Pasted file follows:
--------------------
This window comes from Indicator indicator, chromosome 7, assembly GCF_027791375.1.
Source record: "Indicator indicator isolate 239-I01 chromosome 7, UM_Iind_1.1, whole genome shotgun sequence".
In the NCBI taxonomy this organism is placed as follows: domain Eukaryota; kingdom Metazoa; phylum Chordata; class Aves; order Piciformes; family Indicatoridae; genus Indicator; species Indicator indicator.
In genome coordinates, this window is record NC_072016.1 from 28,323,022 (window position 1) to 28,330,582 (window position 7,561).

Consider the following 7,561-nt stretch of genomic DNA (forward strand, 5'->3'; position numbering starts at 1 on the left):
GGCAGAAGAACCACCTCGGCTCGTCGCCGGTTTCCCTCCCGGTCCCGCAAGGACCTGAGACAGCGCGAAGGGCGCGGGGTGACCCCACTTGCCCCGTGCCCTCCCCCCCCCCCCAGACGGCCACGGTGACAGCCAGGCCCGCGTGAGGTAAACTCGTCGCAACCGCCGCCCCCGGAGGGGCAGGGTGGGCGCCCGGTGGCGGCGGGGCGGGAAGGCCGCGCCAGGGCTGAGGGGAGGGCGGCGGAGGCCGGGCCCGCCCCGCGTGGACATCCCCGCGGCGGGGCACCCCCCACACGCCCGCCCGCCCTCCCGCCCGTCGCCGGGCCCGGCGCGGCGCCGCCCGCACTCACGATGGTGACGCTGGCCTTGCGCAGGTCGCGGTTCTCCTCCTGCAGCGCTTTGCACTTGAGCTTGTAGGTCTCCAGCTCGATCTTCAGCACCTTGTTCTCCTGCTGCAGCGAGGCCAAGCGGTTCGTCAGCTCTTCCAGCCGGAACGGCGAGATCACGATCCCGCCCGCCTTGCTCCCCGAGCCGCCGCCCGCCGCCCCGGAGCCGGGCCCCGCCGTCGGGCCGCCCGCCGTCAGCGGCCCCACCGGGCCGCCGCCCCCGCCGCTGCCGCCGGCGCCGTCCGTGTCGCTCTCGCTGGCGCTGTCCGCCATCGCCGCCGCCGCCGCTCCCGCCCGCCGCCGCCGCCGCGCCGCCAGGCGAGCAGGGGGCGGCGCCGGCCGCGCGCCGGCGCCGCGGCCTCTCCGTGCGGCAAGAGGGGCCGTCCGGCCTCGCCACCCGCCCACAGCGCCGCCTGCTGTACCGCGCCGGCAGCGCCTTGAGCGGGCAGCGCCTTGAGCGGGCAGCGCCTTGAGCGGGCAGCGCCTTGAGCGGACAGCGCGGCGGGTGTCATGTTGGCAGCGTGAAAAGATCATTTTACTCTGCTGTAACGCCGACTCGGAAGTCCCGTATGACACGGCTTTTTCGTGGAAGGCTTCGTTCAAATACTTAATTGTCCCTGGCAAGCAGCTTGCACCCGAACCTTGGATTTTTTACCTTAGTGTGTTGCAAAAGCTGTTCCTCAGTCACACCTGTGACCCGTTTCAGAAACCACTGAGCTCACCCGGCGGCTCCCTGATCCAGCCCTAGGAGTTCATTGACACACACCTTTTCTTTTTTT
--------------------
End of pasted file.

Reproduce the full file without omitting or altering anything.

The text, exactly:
This window comes from Indicator indicator, chromosome 7, assembly GCF_027791375.1.
Source record: "Indicator indicator isolate 239-I01 chromosome 7, UM_Iind_1.1, whole genome shotgun sequence".
In the NCBI taxonomy this organism is placed as follows: domain Eukaryota; kingdom Metazoa; phylum Chordata; class Aves; order Piciformes; family Indicatoridae; genus Indicator; species Indicator indicator.
In genome coordinates, this window is record NC_072016.1 from 28,323,022 (window position 1) to 28,330,582 (window position 7,561).

Consider the following 7,561-nt stretch of genomic DNA (forward strand, 5'->3'; position numbering starts at 1 on the left):
GGCAGAAGAACCACCTCGGCTCGTCGCCGGTTTCCCTCCCGGTCCCGCAAGGACCTGAGACAGCGCGAAGGGCGCGGGGTGACCCCACTTGCCCCGTGCCCTCCCCCCCCCCCCAGACGGCCACGGTGACAGCCAGGCCCGCGTGAGGTAAACTCGTCGCAACCGCCGCCCCCGGAGGGGCAGGGTGGGCGCCCGGTGGCGGCGGGGCGGGAAGGCCGCGCCAGGGCTGAGGGGAGGGCGGCGGAGGCCGGGCCCGCCCCGCGTGGACATCCCCGCGGCGGGGCACCCCCCACACGCCCGCCCGCCCTCCCGCCCGTCGCCGGGCCCGGCGCGGCGCCGCCCGCACTCACGATGGTGACGCTGGCCTTGCGCAGGTCGCGGTTCTCCTCCTGCAGCGCTTTGCACTTGAGCTTGTAGGTCTCCAGCTCGATCTTCAGCACCTTGTTCTCCTGCTGCAGCGAGGCCAAGCGGTTCGTCAGCTCTTCCAGCCGGAACGGCGAGATCACGATCCCGCCCGCCTTGCTCCCCGAGCCGCCGCCCGCCGCCCCGGAGCCGGGCCCCGCCGTCGGGCCGCCCGCCGTCAGCGGCCCCACCGGGCCGCCGCCCCCGCCGCTGCCGCCGGCGCCGTCCGTGTCGCTCTCGCTGGCGCTGTCCGCCATCGCCGCCGCCGCCGCTCCCGCCCGCCGCCGCCGCCGCGCCGCCAGGCGAGCAGGGGGCGGCGCCGGCCGCGCGCCGGCGCCGCGGCCTCTCCGTGCGGCAAGAGGGGCCGTCCGGCCTCGCCACCCGCCCACAGCGCCGCCTGCTGTACCGCGCCGGCAGCGCCTTGAGCGGGCAGCGCCTTGAGCGGGCAGCGCCTTGAGCGGGCAGCGCCTTGAGCGGACAGCGCGGCGGGTGTCATGTTGGCAGCGTGAAAAGATCATTTTACTCTGCTGTAACGCCGACTCGGAAGTCCCGTATGACACGGCTTTTTCGTGGAAGGCTTCGTTCAAATACTTAATTGTCCCTGGCAAGCAGCTTGCACCCGAACCTTGGATTTTTTACCTTAGTGTGTTGCAAAAGCTGTTCCTCAGTCACACCTGTGACCCGTTTCAGAAACCACTGAGCTCACCCGGCGGCTCCCTGATCCAGCCCTAGGAGTTCATTGACACACACCTTTTCTTTTTTT